Learning Organisations

Businesses continue struggling with the growing competition by introducing improvements into every aspect of their business. They strive to make themselves learning organisations by bringing fundamental changes but rarely achieving the desired results. Have we as Leaders, identified the factors that produce sustained transformational changes? While some of us have embraced the language of intrinsic motivation, we forget to see how firmly mired we are in the old extrinsic world.

Management gurus like Peter Senge have questioned   how an organisation can improve without first learning something new. He says all new business processes require seeing the world from a new light and acting accordingly. In the absence of learning, companies and individuals simply repeat old practices, he says. Changes remain cosmetic and improvements are either fortuitous or short lived.

As leaders we have all unknowingly joined the learning organisations fad. Similarly many other scholars are said to have joined the bandwagon beating the drum for learning organisations and knowledge creating companies. But what exact attributes characterise learning organisations?

According to Senge learning organisations are working places where people continually expand their capacity to create the results they truly desire. If such new and expensive patterns of thinking are nurtured, there is collective aspirations to be set free and being allowed to continually learn how to learn together. Yes, to continually learn how to learn together! Such organisations should be skilled to create, acquire and transforming knowledge while modifying behaviour to reflect the new knowledge and insights. Senge suggested the use of five component technologies that enable learning in organisations namely: personal mastery, systems thinking, shared vision, mental models and team learning.

Evidence to date shows that so far most organisations have only worked on implementing the potentials for improvement but without the accompanying changes that embrace learning in the work . In essence, organisations are being effective at creating new ideas and knowledge but less successful in applying the knowledge to their activities. Where as leaders we have used metaphors like organisational redundancy to focus thinking and encouraging dialogue we have remained implementing the potentials only and these on their own have not provide the needed framework for action. The trend in the so called learning organisations has been that of only invoking abstract recommendations.

As leadership, we are being called to become adept and translate the new knowledge into new ways of behaving. Remarkably, learning processes occur by design and not by chance. What makes organisations learning entities is inventing the new knowledge and those specialised activities that shape the way of behaving, making everyone a knowledge worker. Learning organisations need to develop plausible well grounded action plans to enable the learning. As an example introducing learning agents will be a critical strategy. Such learning champions should be empowered to collect and share new learning information periodically leveraging the needed learning and turning events into patterns of behaviour. Continual involvement of key decision makers in the learning project and stringing together the events  will sustain the change.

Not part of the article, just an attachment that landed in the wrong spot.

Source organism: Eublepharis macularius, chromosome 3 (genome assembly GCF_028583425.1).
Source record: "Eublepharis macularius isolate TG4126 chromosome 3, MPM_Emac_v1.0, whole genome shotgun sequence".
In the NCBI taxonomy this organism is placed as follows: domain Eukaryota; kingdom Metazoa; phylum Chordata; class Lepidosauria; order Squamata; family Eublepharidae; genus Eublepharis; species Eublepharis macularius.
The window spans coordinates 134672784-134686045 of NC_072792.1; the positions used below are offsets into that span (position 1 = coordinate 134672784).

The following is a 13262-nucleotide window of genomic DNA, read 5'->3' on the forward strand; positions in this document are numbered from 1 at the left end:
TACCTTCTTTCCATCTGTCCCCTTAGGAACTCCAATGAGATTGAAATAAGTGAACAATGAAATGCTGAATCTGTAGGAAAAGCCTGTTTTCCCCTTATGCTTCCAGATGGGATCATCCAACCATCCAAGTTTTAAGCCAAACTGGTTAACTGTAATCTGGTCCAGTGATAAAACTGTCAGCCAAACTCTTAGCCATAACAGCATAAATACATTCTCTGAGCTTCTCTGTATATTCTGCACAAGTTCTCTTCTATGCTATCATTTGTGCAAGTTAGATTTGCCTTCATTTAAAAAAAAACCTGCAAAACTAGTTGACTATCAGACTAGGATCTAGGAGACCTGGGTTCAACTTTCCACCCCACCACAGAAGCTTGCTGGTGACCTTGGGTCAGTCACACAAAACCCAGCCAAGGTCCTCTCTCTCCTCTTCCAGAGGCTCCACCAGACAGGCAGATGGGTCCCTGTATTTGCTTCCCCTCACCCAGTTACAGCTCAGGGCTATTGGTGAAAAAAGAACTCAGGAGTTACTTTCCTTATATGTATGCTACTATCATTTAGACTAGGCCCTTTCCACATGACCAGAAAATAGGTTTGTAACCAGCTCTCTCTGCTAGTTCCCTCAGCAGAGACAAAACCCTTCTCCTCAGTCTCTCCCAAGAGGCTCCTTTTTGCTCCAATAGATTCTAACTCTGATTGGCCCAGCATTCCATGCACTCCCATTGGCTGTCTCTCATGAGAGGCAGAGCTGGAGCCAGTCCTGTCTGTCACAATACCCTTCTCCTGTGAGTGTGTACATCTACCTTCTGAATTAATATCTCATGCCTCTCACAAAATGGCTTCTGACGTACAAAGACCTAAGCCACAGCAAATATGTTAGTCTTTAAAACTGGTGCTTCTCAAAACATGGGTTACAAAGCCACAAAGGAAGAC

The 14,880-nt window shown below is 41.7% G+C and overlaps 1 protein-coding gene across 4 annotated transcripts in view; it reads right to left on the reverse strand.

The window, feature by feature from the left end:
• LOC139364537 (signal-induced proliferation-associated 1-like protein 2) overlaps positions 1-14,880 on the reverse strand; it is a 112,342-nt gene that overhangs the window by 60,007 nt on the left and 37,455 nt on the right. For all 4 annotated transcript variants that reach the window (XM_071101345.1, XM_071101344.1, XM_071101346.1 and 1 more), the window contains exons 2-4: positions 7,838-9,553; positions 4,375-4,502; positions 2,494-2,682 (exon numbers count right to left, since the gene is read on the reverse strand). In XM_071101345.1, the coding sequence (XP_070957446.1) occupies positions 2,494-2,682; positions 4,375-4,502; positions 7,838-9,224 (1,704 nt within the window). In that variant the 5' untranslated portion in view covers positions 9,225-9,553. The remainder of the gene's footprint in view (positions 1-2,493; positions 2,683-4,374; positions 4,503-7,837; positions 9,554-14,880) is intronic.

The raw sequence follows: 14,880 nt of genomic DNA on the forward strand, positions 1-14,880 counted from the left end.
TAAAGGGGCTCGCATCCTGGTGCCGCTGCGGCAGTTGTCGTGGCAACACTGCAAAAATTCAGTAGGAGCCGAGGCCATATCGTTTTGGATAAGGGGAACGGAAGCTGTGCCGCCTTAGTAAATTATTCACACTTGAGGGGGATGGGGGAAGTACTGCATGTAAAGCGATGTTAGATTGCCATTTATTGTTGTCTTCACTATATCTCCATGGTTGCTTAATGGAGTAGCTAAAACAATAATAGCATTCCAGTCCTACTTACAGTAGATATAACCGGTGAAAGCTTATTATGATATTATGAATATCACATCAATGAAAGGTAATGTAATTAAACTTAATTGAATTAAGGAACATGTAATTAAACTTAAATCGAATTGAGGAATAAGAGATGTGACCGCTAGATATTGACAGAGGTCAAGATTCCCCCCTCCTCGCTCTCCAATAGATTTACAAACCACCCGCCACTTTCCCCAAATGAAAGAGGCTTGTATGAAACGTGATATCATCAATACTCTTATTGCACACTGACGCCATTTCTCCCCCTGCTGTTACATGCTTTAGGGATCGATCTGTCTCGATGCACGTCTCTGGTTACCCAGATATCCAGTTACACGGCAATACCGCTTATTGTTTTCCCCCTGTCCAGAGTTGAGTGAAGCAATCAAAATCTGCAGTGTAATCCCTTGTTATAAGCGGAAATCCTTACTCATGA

Clear guidelines filled with operational advice as the means to measure own organisational performance rate and level of learning is a requirement. Some of the measures include distinctive policies and practices responsible for measuring success, development of  systems that capture and share learning as well as empowering people towards a collective vision. The entire organisation should undergo through a how to learn program.

Learning organisations have come to the realisation that the way they have done training in the past will not be the way to mould behaviour for the future. Actively monitored learning and development has come in handy as the strategic imperative for learning organisations.

Ikujiro Nonoka, the Japanese organisational theorist best known for Knowledge Management  says once the above had been addressed, managers now have a firmer foundation for launching learning organisations.

World over the use of the model, “Know me, Entice me, Connect me and Improve me” had been adopted as well. Under this model, parties to the learning process basically bring to the fore those other must dos that enable learning to take place. The know me component wants every learner to be treated as an individual, giving them personalised opportunities to learn using their preferred learning patterns. Entice me- the learner has to be connected to the tools, technological processes and certain people for them to do their job. These can also mean new resources.

Improve me- as was rightfully put by Senge, an organisation cannot improve without first learning something new. There is need for new ideas which will act as triggers for organisational improvement. There is need to work on the learner’s skills, experience and education as well as providing with clears performance targets and guidelines. Reward me- all people want to be rewarded for their contribution. It can be an agreed form of recognition but for learning to be continuous it requires that recognition and appreciation.

In conclusion the role of middle management in establishing learning organisations is critical. These have been known to be close to the action and given enough room can drive the overall strategy to stay on the cutting edge.

Emmanuel Jinda is the Managing Consultant of PROSERVE Consulting Group, a leading supplier of Professional Human Resources and Management services locally, regionally and internationally. He can be contacted at Tel: 263 773004143 or 263 4 772778 or visit our website at www.proservehr.com